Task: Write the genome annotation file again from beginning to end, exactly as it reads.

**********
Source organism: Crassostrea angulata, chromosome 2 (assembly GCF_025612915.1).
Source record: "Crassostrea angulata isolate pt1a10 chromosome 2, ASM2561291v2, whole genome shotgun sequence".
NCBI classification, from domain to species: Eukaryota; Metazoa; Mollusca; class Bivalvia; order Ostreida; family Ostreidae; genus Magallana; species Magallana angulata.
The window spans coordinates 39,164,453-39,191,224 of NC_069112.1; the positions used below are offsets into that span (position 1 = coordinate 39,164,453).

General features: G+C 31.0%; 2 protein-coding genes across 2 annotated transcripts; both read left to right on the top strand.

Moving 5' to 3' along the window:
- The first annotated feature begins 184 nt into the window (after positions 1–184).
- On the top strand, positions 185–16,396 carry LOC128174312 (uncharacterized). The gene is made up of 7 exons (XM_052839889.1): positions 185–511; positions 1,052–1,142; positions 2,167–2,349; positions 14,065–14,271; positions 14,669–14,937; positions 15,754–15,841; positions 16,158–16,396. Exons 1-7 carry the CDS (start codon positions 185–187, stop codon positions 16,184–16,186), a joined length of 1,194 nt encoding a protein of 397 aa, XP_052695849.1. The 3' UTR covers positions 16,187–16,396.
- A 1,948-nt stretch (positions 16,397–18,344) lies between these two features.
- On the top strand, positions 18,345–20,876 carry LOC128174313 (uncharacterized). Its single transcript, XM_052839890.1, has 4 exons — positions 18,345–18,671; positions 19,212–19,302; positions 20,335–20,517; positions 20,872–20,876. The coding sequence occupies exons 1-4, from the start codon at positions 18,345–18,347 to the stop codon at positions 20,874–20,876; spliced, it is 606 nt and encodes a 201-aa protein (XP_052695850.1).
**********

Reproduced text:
Source organism: Crassostrea angulata, chromosome 2 (assembly GCF_025612915.1).
Source record: "Crassostrea angulata isolate pt1a10 chromosome 2, ASM2561291v2, whole genome shotgun sequence".
NCBI classification, from domain to species: Eukaryota; Metazoa; Mollusca; class Bivalvia; order Ostreida; family Ostreidae; genus Magallana; species Magallana angulata.
The window spans coordinates 39,164,453-39,191,224 of NC_069112.1; the positions used below are offsets into that span (position 1 = coordinate 39,164,453).

General features: G+C 31.0%; 2 protein-coding genes across 2 annotated transcripts; both read left to right on the top strand.

Moving 5' to 3' along the window:
- The first annotated feature begins 184 nt into the window (after positions 1–184).
- On the top strand, positions 185–16,396 carry LOC128174312 (uncharacterized). The gene is made up of 7 exons (XM_052839889.1): positions 185–511; positions 1,052–1,142; positions 2,167–2,349; positions 14,065–14,271; positions 14,669–14,937; positions 15,754–15,841; positions 16,158–16,396. Exons 1-7 carry the CDS (start codon positions 185–187, stop codon positions 16,184–16,186), a joined length of 1,194 nt encoding a protein of 397 aa, XP_052695849.1. The 3' UTR covers positions 16,187–16,396.
- A 1,948-nt stretch (positions 16,397–18,344) lies between these two features.
- On the top strand, positions 18,345–20,876 carry LOC128174313 (uncharacterized). Its single transcript, XM_052839890.1, has 4 exons — positions 18,345–18,671; positions 19,212–19,302; positions 20,335–20,517; positions 20,872–20,876. The coding sequence occupies exons 1-4, from the start codon at positions 18,345–18,347 to the stop codon at positions 20,874–20,876; spliced, it is 606 nt and encodes a 201-aa protein (XP_052695850.1).